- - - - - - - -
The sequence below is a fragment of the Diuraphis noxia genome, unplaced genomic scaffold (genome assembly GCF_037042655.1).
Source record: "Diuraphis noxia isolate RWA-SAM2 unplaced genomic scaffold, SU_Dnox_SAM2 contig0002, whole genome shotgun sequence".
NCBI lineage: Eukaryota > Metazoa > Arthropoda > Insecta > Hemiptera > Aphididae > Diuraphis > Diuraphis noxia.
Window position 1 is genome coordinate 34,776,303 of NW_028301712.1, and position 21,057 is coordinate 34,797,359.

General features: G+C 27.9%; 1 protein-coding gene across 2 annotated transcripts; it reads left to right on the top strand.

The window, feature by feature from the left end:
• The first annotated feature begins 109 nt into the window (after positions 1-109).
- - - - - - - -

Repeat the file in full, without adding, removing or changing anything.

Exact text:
The sequence below is a fragment of the Diuraphis noxia genome, unplaced genomic scaffold (genome assembly GCF_037042655.1).
Source record: "Diuraphis noxia isolate RWA-SAM2 unplaced genomic scaffold, SU_Dnox_SAM2 contig0002, whole genome shotgun sequence".
NCBI lineage: Eukaryota > Metazoa > Arthropoda > Insecta > Hemiptera > Aphididae > Diuraphis > Diuraphis noxia.
Window position 1 is genome coordinate 34,776,303 of NW_028301712.1, and position 21,057 is coordinate 34,797,359.

General features: G+C 27.9%; 1 protein-coding gene across 2 annotated transcripts; it reads left to right on the top strand.

The window, feature by feature from the left end:
• The first annotated feature begins 109 nt into the window (after positions 1-109).